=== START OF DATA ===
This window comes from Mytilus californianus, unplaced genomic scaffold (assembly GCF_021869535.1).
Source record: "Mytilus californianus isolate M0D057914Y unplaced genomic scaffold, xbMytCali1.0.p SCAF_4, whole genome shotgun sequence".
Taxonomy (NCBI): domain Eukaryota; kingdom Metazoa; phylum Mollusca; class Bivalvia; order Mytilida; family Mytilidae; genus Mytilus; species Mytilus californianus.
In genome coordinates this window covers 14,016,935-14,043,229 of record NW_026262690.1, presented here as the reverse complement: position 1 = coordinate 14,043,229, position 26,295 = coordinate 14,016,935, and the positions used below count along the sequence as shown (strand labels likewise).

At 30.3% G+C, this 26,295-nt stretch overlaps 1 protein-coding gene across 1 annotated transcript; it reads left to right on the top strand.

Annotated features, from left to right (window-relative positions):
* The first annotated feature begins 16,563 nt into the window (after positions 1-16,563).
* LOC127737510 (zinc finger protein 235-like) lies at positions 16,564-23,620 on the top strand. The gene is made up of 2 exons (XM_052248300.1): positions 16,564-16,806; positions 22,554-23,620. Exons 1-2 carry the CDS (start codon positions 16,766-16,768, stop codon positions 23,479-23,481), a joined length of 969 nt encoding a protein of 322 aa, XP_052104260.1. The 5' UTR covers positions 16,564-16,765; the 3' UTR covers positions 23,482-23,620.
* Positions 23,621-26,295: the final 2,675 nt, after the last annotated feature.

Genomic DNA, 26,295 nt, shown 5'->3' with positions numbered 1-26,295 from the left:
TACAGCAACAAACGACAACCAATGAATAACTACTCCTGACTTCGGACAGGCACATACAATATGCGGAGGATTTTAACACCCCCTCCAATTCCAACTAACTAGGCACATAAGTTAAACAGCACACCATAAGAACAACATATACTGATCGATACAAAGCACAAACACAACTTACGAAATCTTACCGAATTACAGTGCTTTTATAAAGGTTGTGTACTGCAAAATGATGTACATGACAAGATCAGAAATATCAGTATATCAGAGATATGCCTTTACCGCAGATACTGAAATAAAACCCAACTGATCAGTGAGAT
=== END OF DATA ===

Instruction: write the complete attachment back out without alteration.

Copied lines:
This window comes from Mytilus californianus, unplaced genomic scaffold (assembly GCF_021869535.1).
Source record: "Mytilus californianus isolate M0D057914Y unplaced genomic scaffold, xbMytCali1.0.p SCAF_4, whole genome shotgun sequence".
Taxonomy (NCBI): domain Eukaryota; kingdom Metazoa; phylum Mollusca; class Bivalvia; order Mytilida; family Mytilidae; genus Mytilus; species Mytilus californianus.
In genome coordinates this window covers 14,016,935-14,043,229 of record NW_026262690.1, presented here as the reverse complement: position 1 = coordinate 14,043,229, position 26,295 = coordinate 14,016,935, and the positions used below count along the sequence as shown (strand labels likewise).

At 30.3% G+C, this 26,295-nt stretch overlaps 1 protein-coding gene across 1 annotated transcript; it reads left to right on the top strand.

Annotated features, from left to right (window-relative positions):
* The first annotated feature begins 16,563 nt into the window (after positions 1-16,563).
* LOC127737510 (zinc finger protein 235-like) lies at positions 16,564-23,620 on the top strand. The gene is made up of 2 exons (XM_052248300.1): positions 16,564-16,806; positions 22,554-23,620. Exons 1-2 carry the CDS (start codon positions 16,766-16,768, stop codon positions 23,479-23,481), a joined length of 969 nt encoding a protein of 322 aa, XP_052104260.1. The 5' UTR covers positions 16,564-16,765; the 3' UTR covers positions 23,482-23,620.
* Positions 23,621-26,295: the final 2,675 nt, after the last annotated feature.

Genomic DNA, 26,295 nt, shown 5'->3' with positions numbered 1-26,295 from the left:
TACAGCAACAAACGACAACCAATGAATAACTACTCCTGACTTCGGACAGGCACATACAATATGCGGAGGATTTTAACACCCCCTCCAATTCCAACTAACTAGGCACATAAGTTAAACAGCACACCATAAGAACAACATATACTGATCGATACAAAGCACAAACACAACTTACGAAATCTTACCGAATTACAGTGCTTTTATAAAGGTTGTGTACTGCAAAATGATGTACATGACAAGATCAGAAATATCAGTATATCAGAGATATGCCTTTACCGCAGATACTGAAATAAAACCCAACTGATCAGTGAGAT